### Run 2: Enable Block Low Rank (BLR) compression

```
$ ./run_testPoisson3d 40 --sp_compression BLR
# Initializing STRUMPACK
# using 12 OpenMP thread(s)
# number of tasking levels = 6 = log_2(#threads) + 3
# initial matrix:
# - number of unknowns = 64000
# - number of nonzeros = 438400
# nested dissection reordering:
# - Geometric reordering
# - strategy parameter = 8
# - number of separators = 5545
# - number of levels = 13
# - nd time = 0.0104044
# - symmetrization time = 2.34321e-06
# symbolic factorization:
# - nr of dense Frontal matrices = 5521
# - nr of BLR Frontal matrices = 24
# - symb-factor time = 0.0153996
# - sep-reorder time = 0.0558912
# multifrontal factorization:
# - estimated memory usage (exact solver) = 350.843 MB
# - factor time = 3.70802
# - factor nonzeros = 30415917
# - factor memory = 243.327 MB
# - factor memory/nonzeros = 69.3551 % of multifrontal
# - compression = blr
# - relative compression tolerance = 0.0001
# - absolute compression tolerance = 1e-10
GMRES it. 0 res = 252.857 rel.res = 1 restart!
GMRES it. 1 res = 0.104278 rel.res = 0.0004124
GMRES it. 2 res = 2.19998e-05 rel.res = 8.70049e-08
# DIRECT/GMRES solve:
# - abs_tol = 1e-10, rel_tol = 1e-06, restart = 30, maxit = 5000
# - number of Krylov iterations = 2
# - solve time = 0.487943
# COMPONENTWISE SCALED RESIDUAL = 1.35614e-07
```

Now with Block Low Rank compression enabled, note again the factorization info, and see how the time and memory usage is reduced compared to the direct solver.

However, since the sparse triangular factorization is no longer exact, the approximate factorization is now used as a preconditioner for the GMRES iterative solver. With the current settings, GMRES converges in only 2 iterations, illustrating the robustness of the preconditioner. The solution phase now takes longer than it took for the direct solver setup. This illustrates the trade-off between time spent in factorization (preconditioner setup) and solve.

Now experiment with different BLR parameters

```
$ ./run_testPoisson3d 40 --sp_compression BLR --blr_rel_tol 1e-1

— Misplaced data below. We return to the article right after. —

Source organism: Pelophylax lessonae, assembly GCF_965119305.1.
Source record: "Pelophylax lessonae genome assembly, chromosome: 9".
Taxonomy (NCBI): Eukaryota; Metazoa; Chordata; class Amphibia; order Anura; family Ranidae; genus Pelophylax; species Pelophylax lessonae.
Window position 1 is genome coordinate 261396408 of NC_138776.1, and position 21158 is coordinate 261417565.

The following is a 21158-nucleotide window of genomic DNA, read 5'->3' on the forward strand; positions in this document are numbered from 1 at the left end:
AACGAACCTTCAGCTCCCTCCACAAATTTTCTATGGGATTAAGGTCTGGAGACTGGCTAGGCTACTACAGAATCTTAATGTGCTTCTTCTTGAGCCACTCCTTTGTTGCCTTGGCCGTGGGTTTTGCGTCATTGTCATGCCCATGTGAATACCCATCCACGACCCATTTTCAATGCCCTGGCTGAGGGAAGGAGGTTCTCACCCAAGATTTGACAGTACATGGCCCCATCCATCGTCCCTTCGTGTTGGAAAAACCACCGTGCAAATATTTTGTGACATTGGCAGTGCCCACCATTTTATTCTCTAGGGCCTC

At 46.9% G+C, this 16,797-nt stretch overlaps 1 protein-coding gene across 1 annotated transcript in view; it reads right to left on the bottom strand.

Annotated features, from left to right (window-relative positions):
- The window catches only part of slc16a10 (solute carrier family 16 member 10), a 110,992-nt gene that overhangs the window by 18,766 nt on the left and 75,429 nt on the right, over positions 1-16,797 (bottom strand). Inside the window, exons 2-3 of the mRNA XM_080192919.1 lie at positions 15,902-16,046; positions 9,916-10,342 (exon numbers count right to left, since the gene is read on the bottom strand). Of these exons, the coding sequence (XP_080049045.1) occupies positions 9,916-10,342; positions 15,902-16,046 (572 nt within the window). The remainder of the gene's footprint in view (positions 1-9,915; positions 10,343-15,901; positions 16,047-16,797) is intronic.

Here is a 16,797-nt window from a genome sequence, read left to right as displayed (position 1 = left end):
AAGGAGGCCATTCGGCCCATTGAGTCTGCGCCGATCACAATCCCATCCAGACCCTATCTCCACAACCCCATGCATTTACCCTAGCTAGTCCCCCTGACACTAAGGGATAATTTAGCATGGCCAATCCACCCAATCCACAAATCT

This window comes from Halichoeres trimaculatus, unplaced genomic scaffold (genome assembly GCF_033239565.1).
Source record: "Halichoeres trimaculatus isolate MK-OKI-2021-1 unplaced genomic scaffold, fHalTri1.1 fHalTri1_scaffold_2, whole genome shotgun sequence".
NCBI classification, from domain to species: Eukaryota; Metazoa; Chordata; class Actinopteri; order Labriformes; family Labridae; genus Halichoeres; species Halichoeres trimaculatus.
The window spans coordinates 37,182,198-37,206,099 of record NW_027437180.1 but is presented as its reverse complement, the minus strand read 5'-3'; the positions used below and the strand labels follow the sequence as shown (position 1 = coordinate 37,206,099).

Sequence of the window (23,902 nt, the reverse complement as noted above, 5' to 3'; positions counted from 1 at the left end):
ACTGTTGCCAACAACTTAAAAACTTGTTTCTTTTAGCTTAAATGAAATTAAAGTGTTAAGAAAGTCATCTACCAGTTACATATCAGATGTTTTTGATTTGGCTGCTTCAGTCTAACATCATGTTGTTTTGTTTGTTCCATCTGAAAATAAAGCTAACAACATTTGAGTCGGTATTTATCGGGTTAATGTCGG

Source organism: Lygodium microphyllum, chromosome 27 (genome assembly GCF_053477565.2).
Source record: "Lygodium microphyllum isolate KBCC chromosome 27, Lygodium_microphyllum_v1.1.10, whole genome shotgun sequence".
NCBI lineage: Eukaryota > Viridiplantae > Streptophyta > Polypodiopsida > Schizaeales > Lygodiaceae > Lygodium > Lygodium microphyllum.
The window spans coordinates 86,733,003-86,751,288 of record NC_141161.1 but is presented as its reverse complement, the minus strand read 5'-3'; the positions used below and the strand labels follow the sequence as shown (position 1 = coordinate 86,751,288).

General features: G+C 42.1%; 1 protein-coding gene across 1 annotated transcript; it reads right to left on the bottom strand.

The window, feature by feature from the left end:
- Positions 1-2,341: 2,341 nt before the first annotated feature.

$ ./run_testPoisson3d 40 --sp_compression BLR --blr_rel_tol 1e-6
$ ./run_testPoisson3d 40 --sp_compression BLR --blr_leaf_size 16
$ ./run_testPoisson3d 40 --sp_compression BLR --blr_leaf_size 512
$ ./run_testPoisson3d 40 --sp_compression BLR --blr_rel_tol 1e-6 --help
```

Observe how the compression tolerance influences the GMRES convergence, the memory usage and the factorization and solve time.

### Run 3: Enable HSS or HODLR compression, run in parallel

Now we switch to parallel, and enable Hierarchically Semi-Separable (HSS) or Hierarchically Off-Diagonal Low Rank approximations.

```
$ mpiexec -n 12 ./run_testPoisson3dMPIDist 60 --sp_compression HSS \
--sp_compression_min_sep_size 1000 --hss_rel_tol 1e-2
$ mpiexec -n 12 ./run_testPoisson3dMPIDist 60 --sp_compression HODLR \
--sp_compression_min_sep_size 1000 --hodlr_leaf_size 128
```

This will run a larger problem and enable HSS or HODLR compression.
HSS compression is applied to dense sub-blocks, called frontal
matrices, in the sparse triangular factors. However, this compression
is only beneficial for large enough blocks, and for has too much
overhead for smaller blocks. This minimum size can be tuned with the
*–sp_compression_min_sep_size 1000* parameter. Look in the output for
the number of HSS or HODLR fronts. If this is 0, then no fronts are
compressed. You can also experiment with other HSS or HODLR settings,
such as relative and absolute compression tolerance and leaf size.

## Out-Brief

In this lesson, we have used STRUMPACK to illustrate compression of dense rank-structured matrices. The example used was a Toeplitz matrix. Other applications include dense linear systems arising from the boundary element method for integral equations, covariance matrices, kernel matrices, etc.

We also illustrated the use of rank-structured matrix compression, such as block low rank (BLR), hierarchically off-diagonal low rank (HODLR) and hierarchically semi-separable (HSS) in sparse factorization based sparse solvers. This compression asymptotically reduces the memory requirements and number of floating point operations in sparse direct solver. However, the resulting factorization is inexact, and is typically used as a preconditioner.

### Further Reading

A good overview if rank-structured matrix formats and their use in sparse solvers can be found in Theo Mary’s Ph.D thesis.